Colorectal cancer – what’s in store for me

Colorectal cancer – what's in store for me?

You have been diagnosed with or are suspected of having colorectal cancer. In most cases, colon cancer can be treated well in its early stages. However, the diagnosis can be shocking and frightening.

Here you can find out what colorectal cancer is and what examinations you will have to undergo after diagnosis. You can also read which treatments experts recommend.

At a glance

Colorectal cancer is a common cancer. In 2014, 33,000 men and 28,000 women were diagnosed with colorectal cancer in Germany. A distinction is made between cancer in the colon or rectum.

To detect colorectal cancer, a colonoscopy is the most reliable method.

An important part of treatment is surgery to remove the cancer completely. Under certain circumstances, radiation or chemotherapy in addition to surgery can improve the chances of recovery.

What is colorectal cancer?

Colorectal cancer is the second most common cancer in Germany. It can occur in all sections of the intestine. Colorectal cancer usually refers to tumors in the large intestine (Colon) or in the rectum (Rectum) meant. The technical term is colorectal carcinom.

The disease usually develops in stages. Initially, the intestinal mucosa thickens in one place. From this Polyp are formed. This can – but does not have to – change over time. Often it takes 5 to 10 years for a small polyp to become cancerous.

How is colorectal cancer diagnosed?

Colorectal cancer is best detected with a colonoscopy. Here, doctors can take tie samples and have them examined in the laboratory.

If the suspicion is confirmed, further examinations clarify how far the cancer has progressed: experts recommend a palpation of the rectum and an ultrasound of the abdominal cavity for this purpose. Indications are also given by an X-ray of the chest and a test for the Tumor marker CEA in the blood.

In the case of rectal cancer, other examinations are also performed: magnetic resonance imaging (MRI), ultrasound of the rectum "from the inside" (Endoscopy) and a rectoscopy with a rigid tube. Other procedures are not routinely used.

What stages of the disease are there?

To find the right treatment, it is important to know how far the cancer has spread. This is what this classification is for:

– Stage I: The cancer is limited to the muscular layer of the intestine.

– Stage II: The cancer has reached the outer layer of the intestinal wall or has grown into neighboring tie.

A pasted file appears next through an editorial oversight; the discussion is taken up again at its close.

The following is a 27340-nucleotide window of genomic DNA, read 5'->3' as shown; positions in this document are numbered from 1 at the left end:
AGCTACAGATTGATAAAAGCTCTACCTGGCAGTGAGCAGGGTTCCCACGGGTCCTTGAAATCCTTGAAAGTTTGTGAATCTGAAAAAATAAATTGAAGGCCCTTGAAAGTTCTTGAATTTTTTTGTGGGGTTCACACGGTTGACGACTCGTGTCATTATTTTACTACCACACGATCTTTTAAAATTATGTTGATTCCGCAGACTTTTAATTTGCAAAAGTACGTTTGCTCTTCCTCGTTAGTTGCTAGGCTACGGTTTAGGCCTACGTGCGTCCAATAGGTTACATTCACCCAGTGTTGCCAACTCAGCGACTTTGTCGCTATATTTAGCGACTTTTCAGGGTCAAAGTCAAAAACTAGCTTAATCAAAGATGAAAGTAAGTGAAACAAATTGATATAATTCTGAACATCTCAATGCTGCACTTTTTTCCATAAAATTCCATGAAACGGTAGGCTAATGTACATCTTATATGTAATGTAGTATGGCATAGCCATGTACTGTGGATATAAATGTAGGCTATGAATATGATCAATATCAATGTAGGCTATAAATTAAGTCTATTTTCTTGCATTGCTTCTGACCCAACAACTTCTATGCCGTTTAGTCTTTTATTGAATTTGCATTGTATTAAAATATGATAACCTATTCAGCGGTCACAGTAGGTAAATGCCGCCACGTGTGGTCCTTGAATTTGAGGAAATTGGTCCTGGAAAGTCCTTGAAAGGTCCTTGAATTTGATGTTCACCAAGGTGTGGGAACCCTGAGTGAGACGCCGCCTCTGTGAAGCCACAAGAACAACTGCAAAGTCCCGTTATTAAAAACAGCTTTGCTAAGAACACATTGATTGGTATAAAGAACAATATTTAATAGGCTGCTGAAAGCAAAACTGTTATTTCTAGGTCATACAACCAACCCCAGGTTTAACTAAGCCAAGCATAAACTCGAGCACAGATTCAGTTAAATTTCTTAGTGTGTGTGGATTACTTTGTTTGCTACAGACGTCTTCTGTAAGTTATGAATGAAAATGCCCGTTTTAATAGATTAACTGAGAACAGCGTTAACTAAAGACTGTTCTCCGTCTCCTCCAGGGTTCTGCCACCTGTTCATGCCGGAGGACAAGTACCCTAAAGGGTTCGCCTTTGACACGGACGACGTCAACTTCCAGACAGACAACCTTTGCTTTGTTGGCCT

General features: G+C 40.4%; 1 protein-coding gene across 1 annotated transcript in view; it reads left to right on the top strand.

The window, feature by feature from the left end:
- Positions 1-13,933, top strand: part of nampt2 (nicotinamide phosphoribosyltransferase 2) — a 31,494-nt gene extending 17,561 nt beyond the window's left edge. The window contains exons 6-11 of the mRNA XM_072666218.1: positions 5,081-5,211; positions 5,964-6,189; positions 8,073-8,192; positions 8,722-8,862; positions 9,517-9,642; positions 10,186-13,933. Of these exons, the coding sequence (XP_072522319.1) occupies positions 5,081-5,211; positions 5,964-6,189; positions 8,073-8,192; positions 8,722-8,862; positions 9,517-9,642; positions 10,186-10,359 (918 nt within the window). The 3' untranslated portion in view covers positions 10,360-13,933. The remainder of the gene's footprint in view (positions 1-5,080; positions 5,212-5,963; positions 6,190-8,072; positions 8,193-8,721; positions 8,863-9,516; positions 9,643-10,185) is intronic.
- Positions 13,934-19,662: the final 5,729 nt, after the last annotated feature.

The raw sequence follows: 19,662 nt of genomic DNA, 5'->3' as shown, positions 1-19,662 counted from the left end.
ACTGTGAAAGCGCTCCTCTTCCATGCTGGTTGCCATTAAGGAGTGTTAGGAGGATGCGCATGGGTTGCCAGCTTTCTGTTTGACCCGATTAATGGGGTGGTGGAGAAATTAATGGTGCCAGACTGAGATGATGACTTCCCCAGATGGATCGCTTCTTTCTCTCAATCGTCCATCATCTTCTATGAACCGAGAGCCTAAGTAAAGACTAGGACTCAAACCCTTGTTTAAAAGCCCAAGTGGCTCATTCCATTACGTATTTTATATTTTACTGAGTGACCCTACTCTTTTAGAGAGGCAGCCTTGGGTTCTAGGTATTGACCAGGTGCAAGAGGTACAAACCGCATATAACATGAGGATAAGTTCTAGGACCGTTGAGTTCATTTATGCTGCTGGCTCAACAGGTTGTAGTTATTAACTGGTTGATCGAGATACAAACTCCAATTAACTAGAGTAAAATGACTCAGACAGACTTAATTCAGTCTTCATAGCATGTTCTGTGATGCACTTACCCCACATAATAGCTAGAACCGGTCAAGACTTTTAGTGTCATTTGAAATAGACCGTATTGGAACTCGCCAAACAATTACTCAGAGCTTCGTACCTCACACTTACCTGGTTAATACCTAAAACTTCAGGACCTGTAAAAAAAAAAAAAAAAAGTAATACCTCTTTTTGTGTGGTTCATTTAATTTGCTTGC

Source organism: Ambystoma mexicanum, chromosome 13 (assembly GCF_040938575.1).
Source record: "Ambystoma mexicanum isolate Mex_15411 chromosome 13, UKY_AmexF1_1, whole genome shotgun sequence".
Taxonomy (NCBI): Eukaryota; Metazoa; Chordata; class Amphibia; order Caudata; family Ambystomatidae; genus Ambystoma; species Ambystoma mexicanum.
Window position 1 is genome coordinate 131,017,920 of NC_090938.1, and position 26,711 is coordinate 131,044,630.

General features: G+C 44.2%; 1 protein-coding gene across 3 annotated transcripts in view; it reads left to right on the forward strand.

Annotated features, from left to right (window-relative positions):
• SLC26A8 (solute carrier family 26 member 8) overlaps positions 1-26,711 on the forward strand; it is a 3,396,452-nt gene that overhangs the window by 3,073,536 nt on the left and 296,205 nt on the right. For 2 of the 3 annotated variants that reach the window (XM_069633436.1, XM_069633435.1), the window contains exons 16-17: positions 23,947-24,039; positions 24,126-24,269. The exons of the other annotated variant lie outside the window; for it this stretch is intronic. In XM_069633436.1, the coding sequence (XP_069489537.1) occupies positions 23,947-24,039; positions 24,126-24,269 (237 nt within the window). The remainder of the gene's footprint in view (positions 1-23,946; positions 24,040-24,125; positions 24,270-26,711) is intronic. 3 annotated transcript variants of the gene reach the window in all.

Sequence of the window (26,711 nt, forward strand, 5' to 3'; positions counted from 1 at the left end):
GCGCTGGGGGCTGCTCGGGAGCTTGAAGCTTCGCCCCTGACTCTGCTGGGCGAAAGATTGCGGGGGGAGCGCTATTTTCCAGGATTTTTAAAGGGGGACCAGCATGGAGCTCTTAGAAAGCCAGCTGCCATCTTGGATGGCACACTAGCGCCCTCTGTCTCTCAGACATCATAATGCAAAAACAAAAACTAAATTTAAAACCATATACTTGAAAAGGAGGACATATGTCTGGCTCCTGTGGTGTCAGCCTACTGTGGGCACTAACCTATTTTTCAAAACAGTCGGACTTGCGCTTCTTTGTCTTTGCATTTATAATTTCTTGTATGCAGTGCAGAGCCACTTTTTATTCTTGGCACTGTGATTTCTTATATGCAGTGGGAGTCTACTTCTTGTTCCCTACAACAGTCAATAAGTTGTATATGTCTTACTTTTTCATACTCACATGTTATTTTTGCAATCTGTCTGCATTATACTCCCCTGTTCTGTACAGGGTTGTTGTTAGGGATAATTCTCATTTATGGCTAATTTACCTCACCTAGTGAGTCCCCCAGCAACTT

– Stage III: The cancer has spread to surrounding lymph nodes, but no other organs.

– Stage IV: The cancer has affected other organs.

With "early stage this information means stages I, II and III. Then the cancer has not spread. The course of the disease is often favorable. Overall, out of 100 people with colorectal cancer, about 62 are still alive after 5 years. The lower the stage of the disease, the better the chance of cure.

How is colorectal cancer treated in its early stages?

The most important procedure is surgery to remove colon cancer as completely as possible.

If the cancer is several centimeters from the sphincter, it can usually be preserved. Sometimes, however, an artificial anus (Stoma) necessary. It is required more often for cancer in the rectum than for cancer in the colon. A stoma can be temporary or permanent.

Complementary treatments

Experts recommend other treatments in addition to surgery. Depending on the location of the cancer, doctors take different approaches.

Cancer of the colon:

After surgery, chemotherapy can improve the chances of healing. The prerequisite is that the cancer is completely removed. Incidentally:

Stage III disease Should receive chemotherapy after surgery. In high-quality studies, this has shown a survival advantage.

– At Diseased in stage II the data situation is not clear. It can be considered for some affected persons.

Sufferers in stage I Have no benefit from chemotherapy. It is therefore not recommended.

Cancer in the rectum:

Depending on where the cancer is located in the rectum, radiation with or without chemotherapy may be advisable prior to surgery. This should reduce the size of the tumor. To prevent a relapse. After the surgery, further treatment may follow. But not for all these complementary procedures are suitable:

Patients with stage II and III disease with cancer in the lower or middle part of the rectum should have a Radiation chemotherapy or a Short-term irradiation get. This can reduce the risk of relapse. This means that the sphincter muscle can often be preserved during surgery as well. That this pretreatment prolongs life is not proven. In exceptions, surgery without pretreatment is also possible. If the cancer is located in the upper part of the rectum, pretreatment is only an option in some situations, for example if the cancer is very large or lymph nodes are affected. After surgery, experts recommend radiation chemotherapy if there has been no prior treatment and there is a high risk of recurrence. Under certain circumstances, however, chemotherapy alone is also possible after the operation.

Stage I patients have no benefit from complementary treatment. Experts therefore advise against it at this stage.

What you can do yourself

Surgery, chemotherapy or radiation can have side effects. It is important that you inform your treatment team if you feel any changes or adverse effects.

Even when your treatment is over, you will continue to be cared for. Try to keep the appointments for follow-up care.

Many people get along well with an artificial bowel outlet. Self-help organizations provide tips for dealing with a stoma.

In case of psychological stress, you can seek psycho-oncological help. Talk to your treatment team about it.

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